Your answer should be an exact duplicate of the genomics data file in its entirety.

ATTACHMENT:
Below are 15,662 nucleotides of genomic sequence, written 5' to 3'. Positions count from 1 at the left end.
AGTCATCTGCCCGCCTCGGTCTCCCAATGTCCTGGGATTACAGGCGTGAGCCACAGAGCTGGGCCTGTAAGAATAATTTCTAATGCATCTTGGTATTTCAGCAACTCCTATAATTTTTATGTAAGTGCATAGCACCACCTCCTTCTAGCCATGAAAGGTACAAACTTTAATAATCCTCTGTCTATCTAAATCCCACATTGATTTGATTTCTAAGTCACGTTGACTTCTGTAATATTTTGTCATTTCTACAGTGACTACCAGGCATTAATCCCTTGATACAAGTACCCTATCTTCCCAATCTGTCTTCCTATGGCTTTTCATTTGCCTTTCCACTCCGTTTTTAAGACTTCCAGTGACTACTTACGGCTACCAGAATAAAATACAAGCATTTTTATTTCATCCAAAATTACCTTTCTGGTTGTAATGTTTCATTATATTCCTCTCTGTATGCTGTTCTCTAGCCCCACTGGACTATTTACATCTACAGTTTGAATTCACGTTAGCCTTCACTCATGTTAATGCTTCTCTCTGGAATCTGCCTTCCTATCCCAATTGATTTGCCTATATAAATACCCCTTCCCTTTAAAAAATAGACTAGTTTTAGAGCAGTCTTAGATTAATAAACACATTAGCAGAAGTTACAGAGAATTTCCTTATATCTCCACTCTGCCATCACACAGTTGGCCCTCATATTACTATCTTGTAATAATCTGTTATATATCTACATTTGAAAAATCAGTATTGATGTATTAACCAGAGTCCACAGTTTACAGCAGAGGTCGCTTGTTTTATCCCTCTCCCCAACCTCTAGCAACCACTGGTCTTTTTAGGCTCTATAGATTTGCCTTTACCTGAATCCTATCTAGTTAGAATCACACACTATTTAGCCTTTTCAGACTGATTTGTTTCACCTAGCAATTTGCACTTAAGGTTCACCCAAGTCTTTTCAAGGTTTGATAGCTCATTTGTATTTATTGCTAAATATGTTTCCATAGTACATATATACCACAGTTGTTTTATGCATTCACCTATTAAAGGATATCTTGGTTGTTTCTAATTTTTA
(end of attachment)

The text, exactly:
Below are 15,662 nucleotides of genomic sequence, written 5' to 3'. Positions count from 1 at the left end.
AGTCATCTGCCCGCCTCGGTCTCCCAATGTCCTGGGATTACAGGCGTGAGCCACAGAGCTGGGCCTGTAAGAATAATTTCTAATGCATCTTGGTATTTCAGCAACTCCTATAATTTTTATGTAAGTGCATAGCACCACCTCCTTCTAGCCATGAAAGGTACAAACTTTAATAATCCTCTGTCTATCTAAATCCCACATTGATTTGATTTCTAAGTCACGTTGACTTCTGTAATATTTTGTCATTTCTACAGTGACTACCAGGCATTAATCCCTTGATACAAGTACCCTATCTTCCCAATCTGTCTTCCTATGGCTTTTCATTTGCCTTTCCACTCCGTTTTTAAGACTTCCAGTGACTACTTACGGCTACCAGAATAAAATACAAGCATTTTTATTTCATCCAAAATTACCTTTCTGGTTGTAATGTTTCATTATATTCCTCTCTGTATGCTGTTCTCTAGCCCCACTGGACTATTTACATCTACAGTTTGAATTCACGTTAGCCTTCACTCATGTTAATGCTTCTCTCTGGAATCTGCCTTCCTATCCCAATTGATTTGCCTATATAAATACCCCTTCCCTTTAAAAAATAGACTAGTTTTAGAGCAGTCTTAGATTAATAAACACATTAGCAGAAGTTACAGAGAATTTCCTTATATCTCCACTCTGCCATCACACAGTTGGCCCTCATATTACTATCTTGTAATAATCTGTTATATATCTACATTTGAAAAATCAGTATTGATGTATTAACCAGAGTCCACAGTTTACAGCAGAGGTCGCTTGTTTTATCCCTCTCCCCAACCTCTAGCAACCACTGGTCTTTTTAGGCTCTATAGATTTGCCTTTACCTGAATCCTATCTAGTTAGAATCACACACTATTTAGCCTTTTCAGACTGATTTGTTTCACCTAGCAATTTGCACTTAAGGTTCACCCAAGTCTTTTCAAGGTTTGATAGCTCATTTGTATTTATTGCTAAATATGTTTCCATAGTACATATATACCACAGTTGTTTTATGCATTCACCTATTAAAGGATATCTTGGTTGTTTCTAATTTTTA